Archaic Positives

Adventurer, Traveler, Rubyist

Flatiron Progression: Day 3

Today was Day 3 of my program at Flatiron. Over the past two days, I’ve been immersed in a crash course for GitHub, HTML, CSS, and Ruby. In the midst of all of this, I’ve been getting quite familiar with my Terminal, and I’ve learned a lot of useful shortcuts that I never knew about in the past. I’ve quickly realized the benefit of using Terminal as a file management system versus a GUI (graphical user interface), which is what most users typically interact with on a computer. Coming from a Excel modeling background, the added bonus of knowing shortcuts does wonders for productivity in regards to development. While being exposed to many different formats of code, I’m also learning how to best manage my time.

We have been discussing the importance of the programmer ethos over the past day and a half. If you’re interested in reading the essay that captures this methodology, look for “Hackers and Painters,” an essay by Paul Graham. Graham’s point is that hackers and painters are both alike in that they are makers. There are a lot of misconceptions of what a software developer/hacker actually does, and ambiguous terms such as computer scientist don’t contribute any clarity towards identifying that. Like a painter, a hacker spends time learning more about his skillset, and better understanding the nuances of certain techniques, and how they can be applied towards achieving a certain goal or task. Over time, ugly creations become less and less, and beautiful ideas tend to thrive through the process of iteration, debugging, and creative destruction.

The big take-away that I took from Graham was that makers basically learn from examples. Like a painter who copies a famous painting to understand the techniques applied, a hacker learns to program by closely following good program (syntax, logic, etc). Skillsets improve via gradual refinement, and hackers improve through an iterative process just as a painter begins with a sketch and follows up by filling it in, piece by piece. I’ve taken that first big step.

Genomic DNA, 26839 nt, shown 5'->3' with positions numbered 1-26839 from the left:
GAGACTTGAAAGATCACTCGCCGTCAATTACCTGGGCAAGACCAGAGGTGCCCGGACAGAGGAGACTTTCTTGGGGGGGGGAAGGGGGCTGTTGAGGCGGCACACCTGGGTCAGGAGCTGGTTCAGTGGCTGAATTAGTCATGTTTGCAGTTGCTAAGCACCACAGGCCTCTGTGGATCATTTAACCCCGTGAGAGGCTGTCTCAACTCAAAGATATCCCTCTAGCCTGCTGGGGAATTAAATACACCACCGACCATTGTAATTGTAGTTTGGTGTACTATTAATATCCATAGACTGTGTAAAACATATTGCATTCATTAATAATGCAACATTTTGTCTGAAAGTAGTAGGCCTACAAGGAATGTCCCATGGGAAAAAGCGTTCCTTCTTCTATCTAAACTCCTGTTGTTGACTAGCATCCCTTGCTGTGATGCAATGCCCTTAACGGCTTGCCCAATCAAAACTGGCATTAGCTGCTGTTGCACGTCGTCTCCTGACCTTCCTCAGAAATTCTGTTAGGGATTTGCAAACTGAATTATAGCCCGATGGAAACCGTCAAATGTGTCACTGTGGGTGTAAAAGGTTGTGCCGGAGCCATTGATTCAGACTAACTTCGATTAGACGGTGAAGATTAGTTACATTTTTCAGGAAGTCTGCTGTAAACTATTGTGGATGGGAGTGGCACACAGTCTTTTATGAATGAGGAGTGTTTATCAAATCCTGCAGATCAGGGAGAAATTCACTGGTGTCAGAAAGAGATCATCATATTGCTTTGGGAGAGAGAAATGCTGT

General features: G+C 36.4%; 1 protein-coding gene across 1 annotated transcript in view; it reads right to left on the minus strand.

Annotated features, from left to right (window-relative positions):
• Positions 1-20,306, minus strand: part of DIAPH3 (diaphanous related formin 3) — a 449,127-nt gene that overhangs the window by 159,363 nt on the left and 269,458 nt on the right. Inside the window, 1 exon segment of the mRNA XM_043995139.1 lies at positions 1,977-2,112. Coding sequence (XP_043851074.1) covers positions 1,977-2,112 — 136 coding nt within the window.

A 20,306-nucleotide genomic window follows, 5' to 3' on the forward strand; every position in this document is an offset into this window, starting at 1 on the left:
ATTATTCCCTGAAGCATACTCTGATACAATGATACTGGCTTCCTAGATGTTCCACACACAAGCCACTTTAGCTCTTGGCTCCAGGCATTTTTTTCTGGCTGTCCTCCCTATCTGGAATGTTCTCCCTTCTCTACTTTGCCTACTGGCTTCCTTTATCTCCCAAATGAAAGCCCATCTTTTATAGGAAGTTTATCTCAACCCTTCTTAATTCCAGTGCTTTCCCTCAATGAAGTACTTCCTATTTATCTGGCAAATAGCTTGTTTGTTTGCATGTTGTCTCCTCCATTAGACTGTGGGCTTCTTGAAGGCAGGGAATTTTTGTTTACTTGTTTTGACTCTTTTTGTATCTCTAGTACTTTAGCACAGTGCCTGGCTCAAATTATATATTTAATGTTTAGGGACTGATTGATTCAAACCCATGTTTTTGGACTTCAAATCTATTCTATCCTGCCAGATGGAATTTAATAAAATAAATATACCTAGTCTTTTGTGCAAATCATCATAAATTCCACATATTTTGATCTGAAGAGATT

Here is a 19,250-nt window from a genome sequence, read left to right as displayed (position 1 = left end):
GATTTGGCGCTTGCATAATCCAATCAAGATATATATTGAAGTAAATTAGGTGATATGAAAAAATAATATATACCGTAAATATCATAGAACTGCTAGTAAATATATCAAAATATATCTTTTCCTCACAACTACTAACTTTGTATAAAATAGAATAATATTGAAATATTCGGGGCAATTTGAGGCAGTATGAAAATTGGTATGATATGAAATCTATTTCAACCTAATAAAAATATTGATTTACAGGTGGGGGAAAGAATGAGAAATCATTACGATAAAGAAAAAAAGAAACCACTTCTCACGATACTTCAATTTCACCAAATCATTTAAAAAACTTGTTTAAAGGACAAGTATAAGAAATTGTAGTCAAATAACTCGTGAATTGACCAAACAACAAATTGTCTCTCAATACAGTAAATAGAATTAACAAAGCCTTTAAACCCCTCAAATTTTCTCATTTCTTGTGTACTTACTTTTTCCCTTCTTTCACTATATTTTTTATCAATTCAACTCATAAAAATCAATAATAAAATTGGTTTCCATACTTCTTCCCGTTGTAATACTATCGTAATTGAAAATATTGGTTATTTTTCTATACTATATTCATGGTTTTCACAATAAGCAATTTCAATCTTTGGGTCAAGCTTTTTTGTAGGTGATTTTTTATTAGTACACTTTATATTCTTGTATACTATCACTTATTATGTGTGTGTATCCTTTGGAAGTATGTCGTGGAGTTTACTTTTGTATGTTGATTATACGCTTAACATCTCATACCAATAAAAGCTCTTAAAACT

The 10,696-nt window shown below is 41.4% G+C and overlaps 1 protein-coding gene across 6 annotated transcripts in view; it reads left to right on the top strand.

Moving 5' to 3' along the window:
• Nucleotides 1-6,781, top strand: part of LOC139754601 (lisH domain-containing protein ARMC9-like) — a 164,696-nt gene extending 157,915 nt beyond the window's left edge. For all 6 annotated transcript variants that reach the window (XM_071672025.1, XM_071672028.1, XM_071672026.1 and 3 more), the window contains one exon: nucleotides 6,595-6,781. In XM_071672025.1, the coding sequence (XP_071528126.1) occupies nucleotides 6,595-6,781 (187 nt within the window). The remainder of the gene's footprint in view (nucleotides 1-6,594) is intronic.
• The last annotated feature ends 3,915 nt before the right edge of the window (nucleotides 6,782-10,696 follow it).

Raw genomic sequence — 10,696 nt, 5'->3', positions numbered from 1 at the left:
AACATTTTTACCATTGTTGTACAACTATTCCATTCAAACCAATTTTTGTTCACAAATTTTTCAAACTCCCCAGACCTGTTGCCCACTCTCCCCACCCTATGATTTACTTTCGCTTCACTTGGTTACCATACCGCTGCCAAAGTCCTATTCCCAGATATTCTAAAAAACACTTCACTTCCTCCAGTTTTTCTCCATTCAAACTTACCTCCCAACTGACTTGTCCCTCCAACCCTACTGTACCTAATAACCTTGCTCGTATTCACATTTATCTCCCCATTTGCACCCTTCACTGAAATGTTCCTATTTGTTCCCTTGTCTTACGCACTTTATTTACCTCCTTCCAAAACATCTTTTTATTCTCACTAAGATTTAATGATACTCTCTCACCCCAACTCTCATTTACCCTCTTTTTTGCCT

First Post

Today was the second day of my developer-in-training at the Flatiron School. Yesterday we spent the majority of the day discussing the nuances of Git and GitHub, which are variations of a VCS (version control system). Ultimately Git helps simplify the collaboration process between developers by organizing the version control heirarchy. This may not be as important when it’s just one or two developers working together, but when you have a large number of developers (say, 15 or more), it definitely makes a difference. We spent most of the day today setting up our developer environments. This involved creating an Apple Developer account, installing software through the Terminal (such as Ruby, RVM, SQLite3, Homebrew, etc).

This blog is what I will be using to keep track of my progress throughout the semester at Flatiron. It has been relatively smooth sailing, but it will start to get more difficult as time passes. We will start focusing on SQL tomorrow, and then move on to Ruby on Thursday. I’m very excited about my time here. It will prove to be one of the most instrumental experiences that I have had, and I am excited about my opportunities that lie in wait.

NYC has been a great place to live in so far. I am currently in Williamsburg over in Brooklyn, and it is very accessible to Manhattan. The L train is on my block, so it’s roughly a 20 minute metro ride to the Bowling Green stop in Lower Manhattan.